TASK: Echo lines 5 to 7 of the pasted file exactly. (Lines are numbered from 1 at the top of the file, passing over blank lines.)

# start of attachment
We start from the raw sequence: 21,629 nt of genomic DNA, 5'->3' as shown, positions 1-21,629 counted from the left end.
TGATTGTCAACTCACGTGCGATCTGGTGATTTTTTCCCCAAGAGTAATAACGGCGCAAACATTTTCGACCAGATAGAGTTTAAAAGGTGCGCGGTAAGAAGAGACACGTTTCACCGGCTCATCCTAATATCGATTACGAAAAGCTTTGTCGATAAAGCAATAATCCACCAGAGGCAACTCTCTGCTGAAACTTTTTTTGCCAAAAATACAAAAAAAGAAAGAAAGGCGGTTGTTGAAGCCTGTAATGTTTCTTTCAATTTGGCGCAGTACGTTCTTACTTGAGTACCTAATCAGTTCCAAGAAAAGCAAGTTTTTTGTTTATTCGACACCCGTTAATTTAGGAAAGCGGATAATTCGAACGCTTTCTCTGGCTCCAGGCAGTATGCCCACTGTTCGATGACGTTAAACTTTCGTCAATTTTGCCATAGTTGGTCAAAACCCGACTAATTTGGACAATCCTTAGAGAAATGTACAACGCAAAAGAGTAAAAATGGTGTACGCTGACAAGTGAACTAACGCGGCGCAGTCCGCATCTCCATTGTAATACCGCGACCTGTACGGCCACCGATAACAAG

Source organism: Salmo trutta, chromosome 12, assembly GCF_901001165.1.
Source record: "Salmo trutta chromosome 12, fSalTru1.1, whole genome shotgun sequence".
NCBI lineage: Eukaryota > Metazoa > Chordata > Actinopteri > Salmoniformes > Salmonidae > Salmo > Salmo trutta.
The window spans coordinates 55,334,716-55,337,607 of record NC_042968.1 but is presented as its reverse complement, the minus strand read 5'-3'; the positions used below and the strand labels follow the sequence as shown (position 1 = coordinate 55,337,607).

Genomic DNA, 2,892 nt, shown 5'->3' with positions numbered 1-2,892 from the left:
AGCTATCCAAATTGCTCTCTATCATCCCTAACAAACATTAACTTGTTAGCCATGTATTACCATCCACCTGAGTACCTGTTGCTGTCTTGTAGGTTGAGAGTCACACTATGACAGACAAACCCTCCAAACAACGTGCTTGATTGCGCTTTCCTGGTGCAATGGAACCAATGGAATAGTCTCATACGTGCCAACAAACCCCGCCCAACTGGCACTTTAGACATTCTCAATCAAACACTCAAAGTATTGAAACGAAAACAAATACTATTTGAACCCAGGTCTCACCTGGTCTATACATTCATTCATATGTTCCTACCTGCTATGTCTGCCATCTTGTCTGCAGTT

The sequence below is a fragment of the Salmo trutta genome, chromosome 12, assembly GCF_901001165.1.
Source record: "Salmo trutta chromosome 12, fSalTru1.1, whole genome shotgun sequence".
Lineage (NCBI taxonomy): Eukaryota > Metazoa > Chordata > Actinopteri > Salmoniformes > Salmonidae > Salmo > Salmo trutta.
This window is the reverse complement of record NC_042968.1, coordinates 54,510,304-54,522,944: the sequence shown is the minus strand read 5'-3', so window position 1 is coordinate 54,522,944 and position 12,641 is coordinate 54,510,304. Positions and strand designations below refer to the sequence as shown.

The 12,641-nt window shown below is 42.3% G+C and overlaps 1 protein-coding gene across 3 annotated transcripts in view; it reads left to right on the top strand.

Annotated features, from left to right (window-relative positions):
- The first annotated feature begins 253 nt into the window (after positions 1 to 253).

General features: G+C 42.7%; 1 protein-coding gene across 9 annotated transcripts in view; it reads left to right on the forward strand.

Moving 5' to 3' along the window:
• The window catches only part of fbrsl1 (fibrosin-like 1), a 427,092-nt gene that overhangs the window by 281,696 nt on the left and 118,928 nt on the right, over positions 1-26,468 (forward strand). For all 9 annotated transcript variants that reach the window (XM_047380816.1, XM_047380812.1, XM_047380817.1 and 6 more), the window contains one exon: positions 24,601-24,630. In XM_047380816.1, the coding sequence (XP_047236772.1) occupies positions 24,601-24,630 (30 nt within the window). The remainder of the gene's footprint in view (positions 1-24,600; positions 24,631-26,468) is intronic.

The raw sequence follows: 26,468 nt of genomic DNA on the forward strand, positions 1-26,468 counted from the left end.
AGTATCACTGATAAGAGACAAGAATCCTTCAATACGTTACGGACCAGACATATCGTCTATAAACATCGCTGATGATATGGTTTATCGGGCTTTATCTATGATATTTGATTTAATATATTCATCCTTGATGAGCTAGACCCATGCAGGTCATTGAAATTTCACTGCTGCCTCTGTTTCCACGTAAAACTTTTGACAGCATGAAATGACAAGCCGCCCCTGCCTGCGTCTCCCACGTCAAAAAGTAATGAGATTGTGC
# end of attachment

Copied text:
NCBI lineage: Eukaryota > Metazoa > Chordata > Actinopteri > Salmoniformes > Salmonidae > Salmo > Salmo trutta.
The window spans coordinates 55,334,716-55,337,607 of record NC_042968.1 but is presented as its reverse complement, the minus strand read 5'-3'; the positions used below and the strand labels follow the sequence as shown (position 1 = coordinate 55,337,607).

Genomic DNA, 2,892 nt, shown 5'->3' with positions numbered 1-2,892 from the left: